Over the past decade, campuses across North America have invested significant effort, attention, and money toward the key challenges of sustainability in higher education, which are embodied by the carbon management hierarchy: conservation, efficiency, fuel-switching and offsetting.
“The State of Sustainability in Higher Education 2015: Emissions Metrics, Consumption Trends & Strategies for Success” assesses the impacts of these activities by taking the first comprehensive look at emissions and energy trends from a nationally representative set of schools. It explores key questions, such as:
- Are campus conservation, efficiency, and fuel-switching initiatives succeeding?
- Have campuses used the “hierarchy” to guide their efforts and are its assumptions being borne out?
- How have changes in enrollment, and a national campus building boom, impacted these efforts?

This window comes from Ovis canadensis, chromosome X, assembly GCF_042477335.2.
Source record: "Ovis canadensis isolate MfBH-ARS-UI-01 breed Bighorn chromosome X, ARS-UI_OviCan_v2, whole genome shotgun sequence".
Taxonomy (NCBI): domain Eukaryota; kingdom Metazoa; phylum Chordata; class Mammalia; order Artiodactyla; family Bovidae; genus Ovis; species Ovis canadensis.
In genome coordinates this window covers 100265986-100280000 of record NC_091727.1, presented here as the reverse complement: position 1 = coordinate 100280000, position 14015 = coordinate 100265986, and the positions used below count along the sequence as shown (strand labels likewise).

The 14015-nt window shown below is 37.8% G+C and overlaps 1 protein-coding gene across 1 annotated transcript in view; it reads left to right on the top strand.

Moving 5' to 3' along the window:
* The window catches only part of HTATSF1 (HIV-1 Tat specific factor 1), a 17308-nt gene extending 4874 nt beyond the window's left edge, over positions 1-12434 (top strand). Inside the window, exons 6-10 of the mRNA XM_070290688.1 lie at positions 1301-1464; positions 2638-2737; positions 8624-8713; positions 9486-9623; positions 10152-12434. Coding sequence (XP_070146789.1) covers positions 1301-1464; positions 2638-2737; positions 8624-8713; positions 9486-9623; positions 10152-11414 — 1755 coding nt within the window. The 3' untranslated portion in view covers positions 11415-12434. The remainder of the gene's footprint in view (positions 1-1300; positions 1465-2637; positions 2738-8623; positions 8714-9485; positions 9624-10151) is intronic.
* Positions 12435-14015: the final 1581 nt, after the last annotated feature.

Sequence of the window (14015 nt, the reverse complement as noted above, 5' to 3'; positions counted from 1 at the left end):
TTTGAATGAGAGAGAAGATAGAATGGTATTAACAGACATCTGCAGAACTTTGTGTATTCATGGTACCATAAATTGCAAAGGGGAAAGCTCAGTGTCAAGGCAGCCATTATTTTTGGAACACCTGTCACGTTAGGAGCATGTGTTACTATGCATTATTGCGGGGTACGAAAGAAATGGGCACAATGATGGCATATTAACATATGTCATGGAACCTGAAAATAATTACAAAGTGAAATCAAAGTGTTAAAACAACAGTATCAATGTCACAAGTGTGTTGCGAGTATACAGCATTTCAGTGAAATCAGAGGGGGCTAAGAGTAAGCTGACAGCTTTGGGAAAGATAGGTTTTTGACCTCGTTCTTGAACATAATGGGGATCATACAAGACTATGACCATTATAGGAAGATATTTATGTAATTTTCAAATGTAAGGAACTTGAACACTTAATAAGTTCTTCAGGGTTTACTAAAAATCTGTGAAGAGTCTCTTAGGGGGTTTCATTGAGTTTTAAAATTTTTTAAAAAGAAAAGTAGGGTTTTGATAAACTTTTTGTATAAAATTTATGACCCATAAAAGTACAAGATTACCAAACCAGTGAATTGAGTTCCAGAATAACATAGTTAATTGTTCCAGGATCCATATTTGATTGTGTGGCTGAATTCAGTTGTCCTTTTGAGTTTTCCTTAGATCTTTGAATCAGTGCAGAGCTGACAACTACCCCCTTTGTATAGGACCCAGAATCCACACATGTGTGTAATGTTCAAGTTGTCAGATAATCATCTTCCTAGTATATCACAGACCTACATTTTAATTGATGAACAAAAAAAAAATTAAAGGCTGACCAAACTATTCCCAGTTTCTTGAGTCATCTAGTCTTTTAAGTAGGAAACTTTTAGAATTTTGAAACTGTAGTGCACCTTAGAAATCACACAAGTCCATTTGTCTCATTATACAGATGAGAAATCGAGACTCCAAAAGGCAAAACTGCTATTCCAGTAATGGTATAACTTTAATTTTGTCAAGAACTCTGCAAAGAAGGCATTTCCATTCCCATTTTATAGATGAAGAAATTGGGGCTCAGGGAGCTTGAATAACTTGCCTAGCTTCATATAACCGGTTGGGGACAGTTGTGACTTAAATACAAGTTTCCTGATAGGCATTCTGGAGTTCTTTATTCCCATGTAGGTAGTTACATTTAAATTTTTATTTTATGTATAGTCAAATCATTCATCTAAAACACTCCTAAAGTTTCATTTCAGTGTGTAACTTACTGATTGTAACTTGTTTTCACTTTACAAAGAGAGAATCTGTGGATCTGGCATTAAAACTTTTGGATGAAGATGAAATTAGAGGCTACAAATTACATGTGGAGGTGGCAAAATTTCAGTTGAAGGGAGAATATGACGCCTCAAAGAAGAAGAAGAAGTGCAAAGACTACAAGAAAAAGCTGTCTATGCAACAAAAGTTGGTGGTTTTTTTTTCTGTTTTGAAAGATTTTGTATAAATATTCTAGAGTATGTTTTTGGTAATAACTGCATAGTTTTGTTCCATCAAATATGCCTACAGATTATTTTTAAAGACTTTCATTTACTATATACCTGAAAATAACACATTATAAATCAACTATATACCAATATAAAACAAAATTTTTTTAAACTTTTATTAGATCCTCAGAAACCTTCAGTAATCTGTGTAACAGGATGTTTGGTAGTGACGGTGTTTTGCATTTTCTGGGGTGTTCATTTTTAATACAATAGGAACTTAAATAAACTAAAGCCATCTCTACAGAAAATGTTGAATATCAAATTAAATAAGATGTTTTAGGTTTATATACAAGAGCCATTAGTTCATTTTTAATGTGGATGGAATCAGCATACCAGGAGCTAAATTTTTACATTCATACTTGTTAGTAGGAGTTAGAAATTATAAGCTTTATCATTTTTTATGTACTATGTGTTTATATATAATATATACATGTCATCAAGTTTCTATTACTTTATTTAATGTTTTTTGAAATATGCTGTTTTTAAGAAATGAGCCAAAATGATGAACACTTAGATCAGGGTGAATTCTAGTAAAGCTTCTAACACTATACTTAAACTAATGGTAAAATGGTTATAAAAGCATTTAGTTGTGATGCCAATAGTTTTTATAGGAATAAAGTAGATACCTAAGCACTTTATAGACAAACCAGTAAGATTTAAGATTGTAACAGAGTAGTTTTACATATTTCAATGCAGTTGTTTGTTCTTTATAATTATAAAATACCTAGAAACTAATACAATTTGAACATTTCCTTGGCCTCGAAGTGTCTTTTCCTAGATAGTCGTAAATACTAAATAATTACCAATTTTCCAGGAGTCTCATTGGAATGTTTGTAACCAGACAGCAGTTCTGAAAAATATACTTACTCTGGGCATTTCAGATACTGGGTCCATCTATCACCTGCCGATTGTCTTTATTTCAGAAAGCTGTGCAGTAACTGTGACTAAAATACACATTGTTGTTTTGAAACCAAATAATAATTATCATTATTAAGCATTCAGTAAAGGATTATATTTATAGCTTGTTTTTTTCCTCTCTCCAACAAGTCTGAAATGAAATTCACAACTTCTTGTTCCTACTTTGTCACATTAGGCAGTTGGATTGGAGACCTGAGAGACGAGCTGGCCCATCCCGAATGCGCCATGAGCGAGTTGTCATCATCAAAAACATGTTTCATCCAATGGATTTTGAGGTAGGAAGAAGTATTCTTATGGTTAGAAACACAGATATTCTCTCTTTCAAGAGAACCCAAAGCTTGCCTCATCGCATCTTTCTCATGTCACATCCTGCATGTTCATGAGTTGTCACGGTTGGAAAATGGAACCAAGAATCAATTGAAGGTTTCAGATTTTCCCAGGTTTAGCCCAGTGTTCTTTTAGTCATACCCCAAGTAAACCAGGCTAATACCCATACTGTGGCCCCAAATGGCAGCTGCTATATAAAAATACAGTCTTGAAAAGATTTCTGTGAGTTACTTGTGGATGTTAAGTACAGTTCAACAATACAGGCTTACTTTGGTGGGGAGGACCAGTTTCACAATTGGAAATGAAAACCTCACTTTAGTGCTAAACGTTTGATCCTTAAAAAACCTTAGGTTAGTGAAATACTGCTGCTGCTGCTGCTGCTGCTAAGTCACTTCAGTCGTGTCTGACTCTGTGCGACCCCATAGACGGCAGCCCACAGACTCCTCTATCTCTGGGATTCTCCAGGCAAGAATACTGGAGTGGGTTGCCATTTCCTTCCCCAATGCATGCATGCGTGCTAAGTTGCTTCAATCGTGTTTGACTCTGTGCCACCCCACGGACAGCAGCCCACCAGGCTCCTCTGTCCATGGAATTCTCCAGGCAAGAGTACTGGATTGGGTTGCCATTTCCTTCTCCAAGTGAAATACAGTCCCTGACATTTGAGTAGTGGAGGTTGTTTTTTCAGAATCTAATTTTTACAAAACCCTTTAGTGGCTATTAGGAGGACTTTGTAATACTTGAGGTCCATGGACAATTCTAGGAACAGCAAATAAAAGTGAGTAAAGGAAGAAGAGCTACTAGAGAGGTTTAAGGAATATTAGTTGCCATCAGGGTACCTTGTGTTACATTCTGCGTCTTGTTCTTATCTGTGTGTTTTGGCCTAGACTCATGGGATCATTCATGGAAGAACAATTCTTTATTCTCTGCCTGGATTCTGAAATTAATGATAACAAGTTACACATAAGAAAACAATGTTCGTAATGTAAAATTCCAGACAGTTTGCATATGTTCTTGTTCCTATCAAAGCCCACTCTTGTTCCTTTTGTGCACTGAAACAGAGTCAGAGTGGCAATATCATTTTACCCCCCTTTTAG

- How much does progress depend on the amount and type of campus capital investment?
- How can campuses be more strategic and effective in managing carbon and energy footprints?
- How much impact do external factors (e.g. public policies, energy costs, etc.) have?
- How complete is the available set of campus sustainability metrics? Is anything missing?
The answers to the sustainability in higher education questions are relevant for sustainability and facilities managers on campuses, their CFOs, presidents and trustees, and the students they serve.